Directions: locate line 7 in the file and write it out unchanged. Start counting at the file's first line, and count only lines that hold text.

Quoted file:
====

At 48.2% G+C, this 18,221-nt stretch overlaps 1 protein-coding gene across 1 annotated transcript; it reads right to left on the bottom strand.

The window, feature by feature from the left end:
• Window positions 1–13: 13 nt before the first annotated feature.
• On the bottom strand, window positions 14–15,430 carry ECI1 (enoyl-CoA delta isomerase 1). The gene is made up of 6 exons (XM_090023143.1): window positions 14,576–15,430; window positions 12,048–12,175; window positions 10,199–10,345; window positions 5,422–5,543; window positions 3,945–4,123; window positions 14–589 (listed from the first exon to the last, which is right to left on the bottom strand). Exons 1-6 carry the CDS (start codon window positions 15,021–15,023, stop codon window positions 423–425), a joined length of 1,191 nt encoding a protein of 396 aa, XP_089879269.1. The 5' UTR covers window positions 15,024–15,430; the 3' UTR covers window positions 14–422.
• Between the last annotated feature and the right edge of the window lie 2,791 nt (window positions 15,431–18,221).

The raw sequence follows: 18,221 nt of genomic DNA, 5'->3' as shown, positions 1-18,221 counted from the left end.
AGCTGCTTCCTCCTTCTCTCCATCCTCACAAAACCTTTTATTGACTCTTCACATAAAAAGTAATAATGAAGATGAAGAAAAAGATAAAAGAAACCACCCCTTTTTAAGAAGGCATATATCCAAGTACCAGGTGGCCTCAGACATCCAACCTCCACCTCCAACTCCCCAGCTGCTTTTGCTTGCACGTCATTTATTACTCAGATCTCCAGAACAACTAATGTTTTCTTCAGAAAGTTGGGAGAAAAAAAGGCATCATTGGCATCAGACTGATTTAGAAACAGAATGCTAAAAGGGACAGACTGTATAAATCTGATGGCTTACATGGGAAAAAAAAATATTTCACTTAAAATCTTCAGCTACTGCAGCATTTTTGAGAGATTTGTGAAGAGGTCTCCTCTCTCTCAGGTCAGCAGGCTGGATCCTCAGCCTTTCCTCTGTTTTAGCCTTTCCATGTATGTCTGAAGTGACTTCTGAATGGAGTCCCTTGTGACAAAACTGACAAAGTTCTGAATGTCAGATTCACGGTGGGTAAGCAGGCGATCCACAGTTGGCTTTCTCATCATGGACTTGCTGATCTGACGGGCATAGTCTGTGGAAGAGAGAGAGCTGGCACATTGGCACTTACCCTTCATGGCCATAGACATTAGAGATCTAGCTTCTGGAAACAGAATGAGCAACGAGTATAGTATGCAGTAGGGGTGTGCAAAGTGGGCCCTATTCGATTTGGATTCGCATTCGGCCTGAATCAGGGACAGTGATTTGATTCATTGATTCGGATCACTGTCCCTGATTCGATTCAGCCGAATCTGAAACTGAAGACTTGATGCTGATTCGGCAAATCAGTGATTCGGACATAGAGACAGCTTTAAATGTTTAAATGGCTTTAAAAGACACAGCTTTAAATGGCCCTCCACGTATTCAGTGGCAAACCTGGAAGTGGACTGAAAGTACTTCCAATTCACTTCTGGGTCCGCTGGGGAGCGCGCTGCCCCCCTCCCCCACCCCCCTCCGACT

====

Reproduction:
AGCTGCTTCCTCCTTCTCTCCATCCTCACAAAACCTTTTATTGACTCTTCACATAAAAAGTAATAATGAAGATGAAGAAAAAGATAAAAGAAACCACCCCTTTTTAAGAAGGCATATATCCAAGTACCAGGTGGCCTCAGACATCCAACCTCCACCTCCAACTCCCCAGCTGCTTTTGCTTGCACGTCATTTATTACTCAGATCTCCAGAACAACTAATGTTTTCTTCAGAAAGTTGGGAGAAAAAAAGGCATCATTGGCATCAGACTGATTTAGAAACAGAATGCTAAAAGGGACAGACTGTATAAATCTGATGGCTTACATGGGAAAAAAAAATATTTCACTTAAAATCTTCAGCTACTGCAGCATTTTTGAGAGATTTGTGAAGAGGTCTCCTCTCTCTCAGGTCAGCAGGCTGGATCCTCAGCCTTTCCTCTGTTTTAGCCTTTCCATGTATGTCTGAAGTGACTTCTGAATGGAGTCCCTTGTGACAAAACTGACAAAGTTCTGAATGTCAGATTCACGGTGGGTAAGCAGGCGATCCACAGTTGGCTTTCTCATCATGGACTTGCTGATCTGACGGGCATAGTCTGTGGAAGAGAGAGAGCTGGCACATTGGCACTTACCCTTCATGGCCATAGACATTAGAGATCTAGCTTCTGGAAACAGAATGAGCAACGAGTATAGTATGCAGTAGGGGTGTGCAAAGTGGGCCCTATTCGATTTGGATTCGCATTCGGCCTGAATCAGGGACAGTGATTTGATTCATTGATTCGGATCACTGTCCCTGATTCGATTCAGCCGAATCTGAAACTGAAGACTTGATGCTGATTCGGCAAATCAGTGATTCGGACATAGAGACAGCTTTAAATGTTTAAATGGCTTTAAAAGACACAGCTTTAAATGGCCCTCCACGTATTCAGTGGCAAACCTGGAAGTGGACTGAAAGTACTTCCAATTCACTTCTGGGTCCGCTGGGGAGCGCGCTGCCCCCCTCCCCCACCCCCCTCCGACT